A total of 47 cases were performed including 18 laparoscopic cases (a new record for ISHI). On-site training in all aspects of surgical flow from triage through post-operative care was performed for local staff and for medical students from the Medical Electives Trujillo Program. Two of our patients unfortunately had complicated post-operative courses but thanks to the teamwork with the local doctors at the Hospital Regional de Trujillo and Hospital Belen, one has been discharged and seen at follow up and is doing well and the other is recovering well under the watchful eyes of our local champions
Welcome to MiniMed International, a division of the NJMS MiniMed School. In existence since 2012, the program was founded by former MiniMed School students Ryan Chung, M.D., ’15 and Andrew Nouri, M.D., ‘15 in collaboration with Emeritus Professor Jacob Jay Lindenthal, Ph.D, Dr.P.H, Director of the NJMS MiniMed School. MiniMed International includes the participation of members of the New Jersey Medical and Dental School faculties who provide lectures, rounds and consults with colleagues in Huancayo, Peru during the academic year.
Ghana 2016 is ISHI’s fourth mission to the Tetteh Quarshie Memorial Hospital (TQMH) in Mampong, Ghana in what has become an annual event. ISHI was invited back to TQMH with the approval from the hospital leadership and regional tribal leaders to continue and expand upon the work done in previous years.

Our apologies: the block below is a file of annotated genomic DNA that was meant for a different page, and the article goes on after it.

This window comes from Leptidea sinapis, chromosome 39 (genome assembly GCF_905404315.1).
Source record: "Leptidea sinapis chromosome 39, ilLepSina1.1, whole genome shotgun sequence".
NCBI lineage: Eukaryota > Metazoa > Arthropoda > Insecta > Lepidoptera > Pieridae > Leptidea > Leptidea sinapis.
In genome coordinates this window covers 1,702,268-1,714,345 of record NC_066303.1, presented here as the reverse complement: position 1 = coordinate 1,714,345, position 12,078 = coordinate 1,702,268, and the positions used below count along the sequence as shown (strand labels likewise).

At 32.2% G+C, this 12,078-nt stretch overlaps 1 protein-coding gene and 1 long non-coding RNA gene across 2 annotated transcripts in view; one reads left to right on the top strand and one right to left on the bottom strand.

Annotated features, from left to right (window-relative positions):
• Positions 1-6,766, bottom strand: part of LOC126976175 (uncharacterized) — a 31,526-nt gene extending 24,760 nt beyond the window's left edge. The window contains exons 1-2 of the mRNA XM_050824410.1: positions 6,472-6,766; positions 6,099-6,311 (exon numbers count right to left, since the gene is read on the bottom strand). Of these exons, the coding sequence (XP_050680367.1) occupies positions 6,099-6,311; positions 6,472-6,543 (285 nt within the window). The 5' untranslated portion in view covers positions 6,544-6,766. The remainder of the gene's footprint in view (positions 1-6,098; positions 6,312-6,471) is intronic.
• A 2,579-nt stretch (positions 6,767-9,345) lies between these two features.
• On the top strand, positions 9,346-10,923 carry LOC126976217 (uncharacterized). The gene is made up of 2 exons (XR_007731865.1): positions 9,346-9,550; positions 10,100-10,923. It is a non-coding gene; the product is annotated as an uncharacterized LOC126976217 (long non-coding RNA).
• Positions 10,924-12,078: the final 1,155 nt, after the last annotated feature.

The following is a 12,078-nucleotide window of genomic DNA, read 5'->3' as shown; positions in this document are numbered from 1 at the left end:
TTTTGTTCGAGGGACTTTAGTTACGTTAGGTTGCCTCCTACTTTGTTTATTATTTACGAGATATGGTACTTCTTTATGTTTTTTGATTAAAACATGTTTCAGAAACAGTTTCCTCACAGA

SHI conducted its third mission to the Philippines in January 2013 to Ormoc City in Leyte.. This mission was proposed by Mrs. Socorro Rogers, who has served on many ISHI Missions. Mrs. Rogers began the initial conversations with the officials at Ormoc District Hospital one year prior to the mission and identified it as a potential host hospital.
This was ISHI’s fourth trip to Kabala Government Hospital (KGH), but first since the Ebola crisis affected the country. After 3 annual trips from 2011-2013, with broken hearts, ISHI had to cancel the 2014 mission to KGH due to the crisis. We are extremely happy to finally return to our friends in Kabala, now that the crisis has passed. Our objective was to perform 50 free, safe surgeries, to provide didactic and clinical education (including the ACSCOT Basic Bleeding Control course), and to encourage knowledge exchange between the ISHI and KGH teams.
This was a once in a lifetime experience. We had the chance to see firsthand what it really means to have severe difficulties both in accessing and delivering healthcare to the population, and we were able to talk and receive extremely interesting insight from healthcare professionals. I think students can read as much as they want about struggles to access healthcare in the US and outside the US, but until you actually see on the field what it really means it is impossible to have a clear understanding of what this really means on a practical level Not only because it allowed us to perform and practice some of the clinical knowledge that we learned during our first year, but because it allowed us to keep everything in perspective and understand that different populations have different priorities. Moreover, it sparked even more my desire to become a doctor and work in underserved populations.